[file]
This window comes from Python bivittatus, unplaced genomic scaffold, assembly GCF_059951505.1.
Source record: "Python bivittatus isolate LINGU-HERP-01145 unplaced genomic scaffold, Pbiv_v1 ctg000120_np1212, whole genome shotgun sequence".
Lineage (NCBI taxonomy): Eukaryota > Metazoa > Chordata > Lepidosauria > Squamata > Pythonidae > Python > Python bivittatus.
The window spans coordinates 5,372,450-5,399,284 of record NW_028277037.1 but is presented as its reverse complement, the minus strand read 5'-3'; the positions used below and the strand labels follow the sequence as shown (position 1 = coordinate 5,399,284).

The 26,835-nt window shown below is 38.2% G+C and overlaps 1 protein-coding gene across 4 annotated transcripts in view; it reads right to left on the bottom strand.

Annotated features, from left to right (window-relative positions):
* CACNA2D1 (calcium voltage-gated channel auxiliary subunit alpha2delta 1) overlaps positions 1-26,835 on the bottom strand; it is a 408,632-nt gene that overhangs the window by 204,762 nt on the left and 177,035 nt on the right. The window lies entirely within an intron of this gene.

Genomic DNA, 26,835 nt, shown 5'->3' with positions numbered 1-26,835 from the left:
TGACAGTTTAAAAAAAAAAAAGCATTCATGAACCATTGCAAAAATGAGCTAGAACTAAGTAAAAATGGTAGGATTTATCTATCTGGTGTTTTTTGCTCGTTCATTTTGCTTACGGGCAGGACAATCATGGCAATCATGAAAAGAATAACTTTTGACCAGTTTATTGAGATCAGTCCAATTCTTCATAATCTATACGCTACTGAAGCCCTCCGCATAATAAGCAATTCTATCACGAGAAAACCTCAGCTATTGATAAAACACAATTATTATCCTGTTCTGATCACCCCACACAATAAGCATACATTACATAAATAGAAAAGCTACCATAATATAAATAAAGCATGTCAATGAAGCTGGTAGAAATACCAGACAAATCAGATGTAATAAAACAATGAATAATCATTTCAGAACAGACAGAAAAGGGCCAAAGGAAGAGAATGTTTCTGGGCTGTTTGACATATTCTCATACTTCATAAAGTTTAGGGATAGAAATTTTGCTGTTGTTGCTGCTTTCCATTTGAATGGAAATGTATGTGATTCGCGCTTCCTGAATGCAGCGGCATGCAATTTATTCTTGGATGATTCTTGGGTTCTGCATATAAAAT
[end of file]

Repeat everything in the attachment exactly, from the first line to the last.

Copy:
This window comes from Python bivittatus, unplaced genomic scaffold, assembly GCF_059951505.1.
Source record: "Python bivittatus isolate LINGU-HERP-01145 unplaced genomic scaffold, Pbiv_v1 ctg000120_np1212, whole genome shotgun sequence".
Lineage (NCBI taxonomy): Eukaryota > Metazoa > Chordata > Lepidosauria > Squamata > Pythonidae > Python > Python bivittatus.
The window spans coordinates 5,372,450-5,399,284 of record NW_028277037.1 but is presented as its reverse complement, the minus strand read 5'-3'; the positions used below and the strand labels follow the sequence as shown (position 1 = coordinate 5,399,284).

The 26,835-nt window shown below is 38.2% G+C and overlaps 1 protein-coding gene across 4 annotated transcripts in view; it reads right to left on the bottom strand.

Annotated features, from left to right (window-relative positions):
* CACNA2D1 (calcium voltage-gated channel auxiliary subunit alpha2delta 1) overlaps positions 1-26,835 on the bottom strand; it is a 408,632-nt gene that overhangs the window by 204,762 nt on the left and 177,035 nt on the right. The window lies entirely within an intron of this gene.

Genomic DNA, 26,835 nt, shown 5'->3' with positions numbered 1-26,835 from the left:
TGACAGTTTAAAAAAAAAAAAGCATTCATGAACCATTGCAAAAATGAGCTAGAACTAAGTAAAAATGGTAGGATTTATCTATCTGGTGTTTTTTGCTCGTTCATTTTGCTTACGGGCAGGACAATCATGGCAATCATGAAAAGAATAACTTTTGACCAGTTTATTGAGATCAGTCCAATTCTTCATAATCTATACGCTACTGAAGCCCTCCGCATAATAAGCAATTCTATCACGAGAAAACCTCAGCTATTGATAAAACACAATTATTATCCTGTTCTGATCACCCCACACAATAAGCATACATTACATAAATAGAAAAGCTACCATAATATAAATAAAGCATGTCAATGAAGCTGGTAGAAATACCAGACAAATCAGATGTAATAAAACAATGAATAATCATTTCAGAACAGACAGAAAAGGGCCAAAGGAAGAGAATGTTTCTGGGCTGTTTGACATATTCTCATACTTCATAAAGTTTAGGGATAGAAATTTTGCTGTTGTTGCTGCTTTCCATTTGAATGGAAATGTATGTGATTCGCGCTTCCTGAATGCAGCGGCATGCAATTTATTCTTGGATGATTCTTGGGTTCTGCATATAAAAT